Vehicles that drive themselves? What used to seem like science fiction is now becoming a reality. Autonomous and self-driving cars so far have been thought of as useful for mapping, taxis and commuting, however, the technology has huge implications in the transportation industry.
Autonomous and self-driving cars are not the same. Autonomous cars are vehicles that we are currently accustomed to. They have a steering wheel, gas/brake pedals, gear shift, etc. Some aspects of autonomy are already in the vehicles available today including self-parking, automated braking and adaptive cruise control. Full autonomy would allow a driver to release the steering wheel and other vehicle inputs and allow the vehicle to take over like an advanced auto-pilot.
Self-Driving cars are the next iteration and fully automated. The steering wheel, pedals, etc. are all gone. There are no redundant vehicle inputs. The vehicle controls the driving experience through the same integration of radar, sensor and GPS systems developed in autonomous vehicles. The destination would be given via a user interface, the route would be determined by live traffic congestion and suggested routes.
Google has been in the news quite often for their Self-Driving Car Project and rightfully so. They have logged over 1.5 million autonomous car miles. Their self-driving cars are currently out on public streets in California, Texas and Washington. Google’s fleet of 23 retrofitted Lexus SUVs and 33 prototypes log 10,000 to 15,000 autonomous miles per week.
Automakers actually lead in autonomous car patent filings with Toyota being the global leader according to a recent report by Thomson Reuters. Other companies leading the patent race are Denso, Bosch, Hyundai and General Motors. Google isn’t even in the top 10 patent filers despite the public attention they received.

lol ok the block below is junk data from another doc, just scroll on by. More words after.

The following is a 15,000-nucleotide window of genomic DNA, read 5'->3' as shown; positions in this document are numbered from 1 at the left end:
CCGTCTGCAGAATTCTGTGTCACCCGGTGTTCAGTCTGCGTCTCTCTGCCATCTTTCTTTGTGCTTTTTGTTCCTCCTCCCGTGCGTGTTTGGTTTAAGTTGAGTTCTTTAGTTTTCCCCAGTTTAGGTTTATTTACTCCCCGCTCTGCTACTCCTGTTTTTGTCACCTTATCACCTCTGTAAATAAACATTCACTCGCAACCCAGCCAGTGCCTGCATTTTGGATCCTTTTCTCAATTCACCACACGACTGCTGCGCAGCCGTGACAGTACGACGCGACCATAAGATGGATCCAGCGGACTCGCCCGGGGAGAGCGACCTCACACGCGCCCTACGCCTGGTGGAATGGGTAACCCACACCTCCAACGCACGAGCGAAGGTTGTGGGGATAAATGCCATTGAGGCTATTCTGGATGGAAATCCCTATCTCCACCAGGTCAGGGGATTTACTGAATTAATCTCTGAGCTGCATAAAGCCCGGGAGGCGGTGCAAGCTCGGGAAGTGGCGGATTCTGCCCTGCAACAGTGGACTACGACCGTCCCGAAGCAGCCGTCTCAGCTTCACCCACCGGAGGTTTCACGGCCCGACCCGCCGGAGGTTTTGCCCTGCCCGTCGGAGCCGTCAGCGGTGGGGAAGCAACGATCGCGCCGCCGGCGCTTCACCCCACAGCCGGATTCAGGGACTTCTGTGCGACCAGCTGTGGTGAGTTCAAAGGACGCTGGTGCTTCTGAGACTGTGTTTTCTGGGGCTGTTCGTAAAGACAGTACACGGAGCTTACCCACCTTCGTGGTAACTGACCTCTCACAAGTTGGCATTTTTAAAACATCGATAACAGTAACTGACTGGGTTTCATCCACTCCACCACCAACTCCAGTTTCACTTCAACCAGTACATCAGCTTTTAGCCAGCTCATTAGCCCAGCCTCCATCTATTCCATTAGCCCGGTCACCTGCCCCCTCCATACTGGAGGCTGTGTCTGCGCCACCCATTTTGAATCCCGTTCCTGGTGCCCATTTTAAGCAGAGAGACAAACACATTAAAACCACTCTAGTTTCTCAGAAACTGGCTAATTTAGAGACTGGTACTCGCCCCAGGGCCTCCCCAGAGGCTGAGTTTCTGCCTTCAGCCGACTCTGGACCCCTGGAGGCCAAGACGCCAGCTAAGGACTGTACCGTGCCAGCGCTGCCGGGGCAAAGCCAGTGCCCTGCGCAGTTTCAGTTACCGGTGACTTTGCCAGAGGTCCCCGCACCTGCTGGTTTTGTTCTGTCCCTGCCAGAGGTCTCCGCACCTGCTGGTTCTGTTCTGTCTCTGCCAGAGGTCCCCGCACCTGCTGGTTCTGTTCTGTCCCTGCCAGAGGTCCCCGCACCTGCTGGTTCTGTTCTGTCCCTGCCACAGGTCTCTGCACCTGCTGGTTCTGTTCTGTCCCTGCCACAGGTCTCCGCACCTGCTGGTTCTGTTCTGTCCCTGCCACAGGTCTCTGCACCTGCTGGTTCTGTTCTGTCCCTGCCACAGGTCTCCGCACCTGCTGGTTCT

So, where is all of this headed? How does this affect the transportation industry? Imagine autonomous semi-trailer trucks. Long haul trucking could be made safer by utilizing this technology to guard against driver fatigue. In fact, one of these trucks is already in existence and licensed in Nevada. These trucks can work together to follow each other at a distance a normal truck driver would feel unsafe in order to create a wind tunnel for maximum fuel efficiency.
Now, imagine self-driving semi-trailer trucks or a combination of self-driving and autonomous trucks. A future “truck driver” would monitor multiple trucks remotely from a console. Actual truck drivers would only be used as truck pilots (similar to large ships) to navigate autonomous self-driving trucks into and out of difficult to navigate warehouse locations. Field technicians would have territories for self-driving truck breakdowns and maintenance alerts. Containers could be loaded onto semi-trailers in designated areas with self-driving trucks to pick up and deliver to a terminal all on its own. An online system could be created and a queuing structure for these trucks similar to Lyft or Uber. The potential is mind boggling as our streets and highways become automated like a giant manufacturing plant.
This technology certainly comes with its caveats and questions though. Cybersecurity, insurance requirements, liability, connectivity and terrorism just to name a few. The systems on these vehicles would absolutely have to be secure. Otherwise, the vehicles could be hacked and driven somewhere it’s not supposed to be; whether that’s to an erroneous unloading facility or straight through a building. If a self-driving vehicle does have an at-fault accident, who is liable? The technology manufacturer or the owner of the vehicle?
Full use of autonomous and self-driving technology may not happen for many years to the extent described here. However, with truck driver shortages becoming ever more prevalent, this technology may be here sooner rather than later. Does it even stop with trucks? What are the implications of this technology as it applies to other modes of transportation such as forklifts, cranes, ships, trains or even airplanes?
Written by TCT Boardmember Daniel McCabe